With the approach of the U.N. deadline for Iraq to release Kuwait suddenly measured in hours, bids for peace were drowned out Tuesday by rumblings of war.
As the clock ticked toward a deadline Tuesday of midnight EST for Iraq to withdraw from the emirate or face possible attack, the mood in Washington was grim and the message one of resolve.President Bush was briefed early Tuesday by his intelligence and national security advisers. Late Monday, he signed the congressional resolution, passed over the weekend, authorizing him to use military force to drive Saddam Hussein from Kuwait.
Bush walked the grounds of the White House Tuesday at dawn "just to reflect on the day," spokesman Marlin Fitzwater said.
Kuwait's government-in-exile said "the hour of liberation is near." The Kuwaiti ambassador to Syria, Ahmed Abdul-Aziz al-Jassem, said Saddam bore full responsibility if there was war.
The U.N. Security Council met Tuesday to work on a final peace offer that would guarantee that Iraq would not be attacked if it pulls out.
"We will be talking about and supporting a final appeal to Sad-dam Hussein," the British ambassador, Sir David Hannay, said as he entered the Security Council chambers. "I believe that a number support the idea of a largely political appeal."
"A last-minute appeal is very good, and we're going to support it," said the Soviet U.N. ambassador, Yuli Vorontsov, as he entered the Security Council chambers.
However, neither Britain nor the Soviet Union endorsed a French plan, which offers a Middle East peace conference so Saddam would not fully lose face. That provision was unacceptable to the Americans.
"We don't believe it's the appropriate time or the appropriate circumstances to present such a statement, certainly with the linkage that's involved in the text," U.S. Ambassador Thomas R. Pickering told reporters.
Supporters of the French plan included Italy and Germany.
Belgium, meanwhile, proposed that U.N. Secretary-General Javier Perez de Cuellar appoint a mediator to lay the groundwork for a Middle East peace conference.
Iranian President Hashemi Rafsanjani said the Tehran government was in touch with a number of unidentified countries in last-minute efforts to avert a war, the Islamic Republic News Agency reported Tuesday. It gave no details.
The U.S. State Department Tuesday advised Americans to leave Pakistan and Sudan because of what it called unstable conditions due to Iraq's refusal to leave Kuwait.
U.S. personnel not considered essential and all dependents have been ordered out.
Iraq's air force commander was quoted Tuesday as saying pilots trained for suicide missions were ready for the "mother of battles."
Al-Thawra, newspaper of Iraq's ruling Baath party, said in a front-page editorial Tuesday that Kuwait is under Iraq and "will remain so forever."
"It is Bush who wanted the war," said the army daily, Al-Qaddissiya. "But let him know that the furnace of hell will be open to the Americans and to their allies when they come."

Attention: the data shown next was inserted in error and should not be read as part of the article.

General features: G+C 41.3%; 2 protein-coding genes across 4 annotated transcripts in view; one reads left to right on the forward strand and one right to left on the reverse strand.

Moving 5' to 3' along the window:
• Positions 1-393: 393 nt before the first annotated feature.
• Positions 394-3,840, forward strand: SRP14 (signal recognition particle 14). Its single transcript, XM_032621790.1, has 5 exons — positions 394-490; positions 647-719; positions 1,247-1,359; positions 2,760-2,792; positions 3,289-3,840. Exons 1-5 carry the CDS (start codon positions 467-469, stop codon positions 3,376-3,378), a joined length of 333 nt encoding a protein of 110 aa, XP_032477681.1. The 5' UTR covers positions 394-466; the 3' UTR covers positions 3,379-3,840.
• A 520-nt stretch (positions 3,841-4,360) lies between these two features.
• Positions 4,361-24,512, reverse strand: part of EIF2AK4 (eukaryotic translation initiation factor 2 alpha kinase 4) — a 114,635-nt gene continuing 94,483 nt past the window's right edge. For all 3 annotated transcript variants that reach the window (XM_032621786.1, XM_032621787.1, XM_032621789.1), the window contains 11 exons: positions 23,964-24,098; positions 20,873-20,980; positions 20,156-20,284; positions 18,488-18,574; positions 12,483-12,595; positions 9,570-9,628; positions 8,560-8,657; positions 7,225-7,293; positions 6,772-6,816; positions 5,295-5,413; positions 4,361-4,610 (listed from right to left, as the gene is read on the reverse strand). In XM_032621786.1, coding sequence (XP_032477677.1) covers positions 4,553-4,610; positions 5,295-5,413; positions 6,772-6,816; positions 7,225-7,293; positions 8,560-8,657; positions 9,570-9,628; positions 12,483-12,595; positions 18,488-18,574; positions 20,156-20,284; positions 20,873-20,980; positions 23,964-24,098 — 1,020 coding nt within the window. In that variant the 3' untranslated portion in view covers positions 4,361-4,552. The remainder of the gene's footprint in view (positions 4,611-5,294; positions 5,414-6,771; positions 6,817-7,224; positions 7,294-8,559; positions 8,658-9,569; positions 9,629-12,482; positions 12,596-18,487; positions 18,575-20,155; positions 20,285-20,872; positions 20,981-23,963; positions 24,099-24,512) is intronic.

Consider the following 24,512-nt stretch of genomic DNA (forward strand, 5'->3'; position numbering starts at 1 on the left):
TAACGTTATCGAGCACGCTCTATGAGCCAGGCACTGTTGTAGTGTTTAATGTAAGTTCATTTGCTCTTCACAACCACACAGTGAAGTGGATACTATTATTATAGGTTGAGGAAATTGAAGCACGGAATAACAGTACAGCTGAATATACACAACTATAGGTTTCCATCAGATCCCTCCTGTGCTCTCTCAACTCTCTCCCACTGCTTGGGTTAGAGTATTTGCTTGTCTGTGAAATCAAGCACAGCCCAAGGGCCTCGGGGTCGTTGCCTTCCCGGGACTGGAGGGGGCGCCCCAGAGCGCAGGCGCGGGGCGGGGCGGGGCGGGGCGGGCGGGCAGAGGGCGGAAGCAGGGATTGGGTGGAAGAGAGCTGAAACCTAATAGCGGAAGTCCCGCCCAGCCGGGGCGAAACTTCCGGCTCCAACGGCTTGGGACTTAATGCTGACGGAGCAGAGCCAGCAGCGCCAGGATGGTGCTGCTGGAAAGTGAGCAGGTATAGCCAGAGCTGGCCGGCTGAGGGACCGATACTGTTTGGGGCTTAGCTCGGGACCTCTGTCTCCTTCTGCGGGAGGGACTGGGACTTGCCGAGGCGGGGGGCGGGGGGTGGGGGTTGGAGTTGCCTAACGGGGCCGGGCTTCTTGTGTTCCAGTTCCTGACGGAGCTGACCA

In London, 28 Iraqi diplomats ordered to leave Britain flew out of Heathrow airport with their families Tuesday. Some in the 75-member party chanted "Long live Saddam!" and other slogans as they were escorted to a Royal Jordanian Airlines flight to Amman, Jordan.
War preparations and protests intensified as the deadline loomed.
Across the gulf region, people fearing an Iraqi chemical attack sealed their homes. Turks streamed away from the Iraqi frontier, and the last flights out of the region before Tuesday's deadline left with few empty seats.
Security alerts were posted at airports throughout the world and extraordinary precautions taken from the Middle East to the United States, which ordered all non-essential diplomats out of the Middle East.
"No blood for oil!" was chanted at anti-war protests across the United States, including one by 5,000 people in front of the White House.
In Israel - which Saddam has called a primary target for attack - up to 20,000 Jews prayed at Jerusalem's Western Wall holy site.
"Who doesn't shiver as the war drums are heard?" an Israeli political party said in its call to prayer.
Some Pentagon and administration officials have privately predicted that Bush would wait for several days after the deadline to give Saddam an opportunity to boast he defied the deadline.
But the White House said Monday that Iraq would be "on borrowed time" after the midnight deadline, when the United Nations has ordered Iraq to end its occupation of Kuwait or face the likelihood of an attack by the U.S.-led multinational coalition arrayed against it.
Military officials have suggested a night strike is preferred because of the West's more sophisticated aircraft and night-vision technology. Also, a new moon comes tonight and it will grow brighter each night until the end of the month.
In Iraq, Lt. Gen. Muzahim Saab Hassan sent a message to Saddam on Monday saying air force suicide units were ready to hit "targets in the air, on land and at sea," according to the official Iraqi News Agency.
"They all are ready for the great jihad (holy war) and for sacrifice," INA quoted the general as saying. It was the first Iraqi mention of such units.